Trophyman Southampton Divisional FA Senior Cup Third Round
Saturday 18th November 2017
Attendance: 20-ish
Admission: No
Programme: No
Colours: Blue with white sash / blue / blue v All yellow
National Grid reference: SU4508

Danny Phillips on the attack for Infinity.
Carrying on with the irritations...

  • I mentioned scrums. Well, rugby union is right up there on my list. I Just Don't Understand It. I know it's photogenic, I know they're all supposed to be gentlemen (even the players who gouge other players' eyes?!), but I will never ever understand the rules or the general appeal.
  • People who say "Confused dot com" instead of "Confused". Don't do it.
  • People who call Berkshire the "M4 Corridor". It's Berkshire.
  • Dog owners who let their pets slobber all over my crotch when I walk across the park so that I have to go home to change my trousers, and then say "he's only playing!"
  • Pub quiz cheaters. What's the point of entering a quiz and then looking up all the answers on a smartphone? It's the equivalent of doping in sport. Beyond annoying for all the other teams who do it "clean".
  • Premiership football and the tedious circus that surrounds it. Do I really have to explain this one?
There are many more irritations on my spreadsheet, and they grow almost daily. It's an age thing.

Matthew Watts scores Netley's first whilst a man checks his phone on the balcony of one of the flats overlooking the Rec.
Footballers and the people who run the clubs that they play for will have their big irritations as well, and I'm sure a lot of them will be similar to one another. At the level that I watched on Saturday, with a match being played on a village recreation ground, there's the doggy doo on the pitch. Probably left by the same dog that slobbered all over my trousers. Two of the most useful tools in the groundsman's arsenal are his poop scoop and bucket. Sure enough, there was a foul, steaming lump discovered in the penalty box before kick-off at Netley Central Sports, delaying the start by a few minutes. Not nice. Had the dog owner never heard of poobags?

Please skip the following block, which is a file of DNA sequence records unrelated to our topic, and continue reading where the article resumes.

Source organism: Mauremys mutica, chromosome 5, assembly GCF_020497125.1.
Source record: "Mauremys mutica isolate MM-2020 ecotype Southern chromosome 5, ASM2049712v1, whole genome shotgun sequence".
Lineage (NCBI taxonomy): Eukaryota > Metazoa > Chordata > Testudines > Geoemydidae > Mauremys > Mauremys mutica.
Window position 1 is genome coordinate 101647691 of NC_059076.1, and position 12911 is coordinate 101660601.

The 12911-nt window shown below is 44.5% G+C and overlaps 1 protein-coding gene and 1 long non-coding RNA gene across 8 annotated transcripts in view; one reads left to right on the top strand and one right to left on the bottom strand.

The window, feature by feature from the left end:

Then there's the more general irritations suffered by the players, all dutifully recorded by pros in Shoot!'s Focus On... feature during the 1970s, 80s and early 90s. Biggest Drag In Soccer or Miscellaneous Dislikes is where they would record the fact that they didn't like losing, bad refs, or going shopping with the missus. If you search the internet, you will find some...

  • Glenn Hoddle didn't like flying or losing to Wrexham.
  • Alan Biley loved punk, but disliked ignorant people.
  • Frank Worthington's biggest disappointment was not getting the lead role in The Incredible Hulk. Me too!

One for the Crap Football Photos Twitter account. They don't like unnecessary filters or slightly out of focus players or refs.